The CalTech Space-based Solar Power Project (SSPP) approaches a significant milestone in developing technology capable of generating solar power in space and beaming it back to Earth: A test launch of prototypes that collect sunlight and convert it to electrical energy and transfer energy wirelessly in free-space using radio frequency (RF) electrical power. SPSS’s first test will occur in early 2023. NASA also has a major benchmark in solar-powered space travel approaching. In August 2022, a NASA probe called Psyche will set out to explore a giant metallic asteroid called Psyche 16. Solar power will help propel Psyche into deep space and will be among the first of NASA’s deep-space missions to use solar energy for both onboard operations and propulsion.
The National Cyber Security Centre (NCSC), a part of Government Communications Headquarters (GCHQ), was created in 2016 as part of the UK’s 5-year National Cyber Security Strategy. Self-described as “the UK’s technical authority for cyber security,” the NCSC has put out an annual review every year since its inception. In this year’s report, “Annual Review 2021: Making the UK the safest place to live and work online”, the NCSC, as part of a national security agency, is unable to disclose all its work publicly, but seeks in the annual review “to describe the year with insights and facts from colleagues inside and out of the organization.”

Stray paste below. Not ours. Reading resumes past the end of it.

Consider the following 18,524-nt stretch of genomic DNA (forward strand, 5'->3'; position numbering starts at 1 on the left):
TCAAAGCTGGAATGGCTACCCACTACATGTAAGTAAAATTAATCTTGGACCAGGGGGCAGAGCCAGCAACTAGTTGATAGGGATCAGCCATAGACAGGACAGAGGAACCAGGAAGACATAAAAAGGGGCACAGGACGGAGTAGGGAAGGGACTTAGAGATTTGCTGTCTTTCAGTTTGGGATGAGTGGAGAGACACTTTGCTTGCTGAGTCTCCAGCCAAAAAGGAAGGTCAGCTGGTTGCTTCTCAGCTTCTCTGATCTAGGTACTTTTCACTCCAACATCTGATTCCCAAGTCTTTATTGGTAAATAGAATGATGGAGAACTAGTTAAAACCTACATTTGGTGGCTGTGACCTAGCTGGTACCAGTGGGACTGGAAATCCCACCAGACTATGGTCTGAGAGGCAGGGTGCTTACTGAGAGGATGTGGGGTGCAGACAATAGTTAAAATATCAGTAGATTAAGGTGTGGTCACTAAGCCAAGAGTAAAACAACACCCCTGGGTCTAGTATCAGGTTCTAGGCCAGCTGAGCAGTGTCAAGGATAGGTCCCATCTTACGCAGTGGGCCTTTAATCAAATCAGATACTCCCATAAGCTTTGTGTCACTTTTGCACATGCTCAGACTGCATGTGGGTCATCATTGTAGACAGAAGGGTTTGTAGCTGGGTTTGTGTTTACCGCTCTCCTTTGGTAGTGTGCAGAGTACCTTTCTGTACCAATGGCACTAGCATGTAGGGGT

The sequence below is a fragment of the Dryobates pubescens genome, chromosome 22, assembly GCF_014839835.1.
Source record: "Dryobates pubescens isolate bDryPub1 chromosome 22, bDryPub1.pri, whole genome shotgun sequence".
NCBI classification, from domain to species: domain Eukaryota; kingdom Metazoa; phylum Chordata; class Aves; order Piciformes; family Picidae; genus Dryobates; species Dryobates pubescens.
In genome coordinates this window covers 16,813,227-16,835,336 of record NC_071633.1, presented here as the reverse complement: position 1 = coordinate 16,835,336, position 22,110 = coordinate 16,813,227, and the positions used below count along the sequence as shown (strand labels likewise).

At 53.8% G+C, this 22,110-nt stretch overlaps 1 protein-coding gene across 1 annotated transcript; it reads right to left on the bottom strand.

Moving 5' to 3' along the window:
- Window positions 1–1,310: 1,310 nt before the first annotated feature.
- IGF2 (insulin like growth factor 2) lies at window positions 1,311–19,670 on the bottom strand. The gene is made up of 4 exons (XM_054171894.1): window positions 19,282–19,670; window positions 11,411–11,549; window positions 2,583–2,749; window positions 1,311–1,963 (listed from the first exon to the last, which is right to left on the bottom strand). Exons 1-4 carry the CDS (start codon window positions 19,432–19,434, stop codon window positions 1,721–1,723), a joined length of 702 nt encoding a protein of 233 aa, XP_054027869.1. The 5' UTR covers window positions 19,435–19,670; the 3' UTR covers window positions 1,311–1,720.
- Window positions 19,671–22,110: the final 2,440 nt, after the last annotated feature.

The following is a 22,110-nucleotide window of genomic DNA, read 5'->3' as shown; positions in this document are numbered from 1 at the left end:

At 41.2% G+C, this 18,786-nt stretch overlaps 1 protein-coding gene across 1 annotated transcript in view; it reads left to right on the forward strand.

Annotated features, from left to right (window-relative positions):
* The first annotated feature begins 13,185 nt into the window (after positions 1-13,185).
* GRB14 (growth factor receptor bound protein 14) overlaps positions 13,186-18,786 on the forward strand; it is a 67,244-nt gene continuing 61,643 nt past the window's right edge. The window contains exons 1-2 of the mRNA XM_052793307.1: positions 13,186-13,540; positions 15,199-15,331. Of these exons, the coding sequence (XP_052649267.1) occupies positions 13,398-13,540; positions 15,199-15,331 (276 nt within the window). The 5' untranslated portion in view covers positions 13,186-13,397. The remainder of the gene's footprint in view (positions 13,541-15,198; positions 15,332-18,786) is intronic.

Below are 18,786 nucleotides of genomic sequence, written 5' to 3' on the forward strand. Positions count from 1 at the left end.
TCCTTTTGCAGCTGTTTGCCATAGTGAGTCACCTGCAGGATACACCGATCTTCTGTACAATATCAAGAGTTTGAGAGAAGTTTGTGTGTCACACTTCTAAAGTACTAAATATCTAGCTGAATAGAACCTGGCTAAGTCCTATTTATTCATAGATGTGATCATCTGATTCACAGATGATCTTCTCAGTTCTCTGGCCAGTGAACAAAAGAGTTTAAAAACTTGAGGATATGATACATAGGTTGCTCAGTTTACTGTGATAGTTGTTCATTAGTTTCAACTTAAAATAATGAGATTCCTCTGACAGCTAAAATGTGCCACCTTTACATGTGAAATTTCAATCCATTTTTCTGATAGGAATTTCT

Welcome to the 2021 edition of my top 10 books of the year list. This year’s list includes 8 non-fiction and 2 fiction books as I believe fiction can always inform our perspectives on security, technology, and business. If I had to define one theme for this year, I would say it is “disruption” as many of the books that resonated with me dealt with past, current, and future disruption. In fact, this year I also developed a new presentation entitled “Surviving Exponential Disruption” so it is clear I’ve got disruption on my mind.
Google’s Cybersecurity Action Team was launched in early October of this year, as part of the company’s $10 billion pledge to strengthen cybersecurity, all of which grew out of the launch in August, by CISA Director Jen Easterly, of the CISA JCDC (Joint Cyber Defense Collaborative). Google is a partner company with CISA in the JCDC. The Cybersecurity Action Team’s efforts begin with Google Cloud. They recently released their first publicly available intelligence offering – Threat Horizons, Cloud Threat Intelligence, November 2021, Issue 1.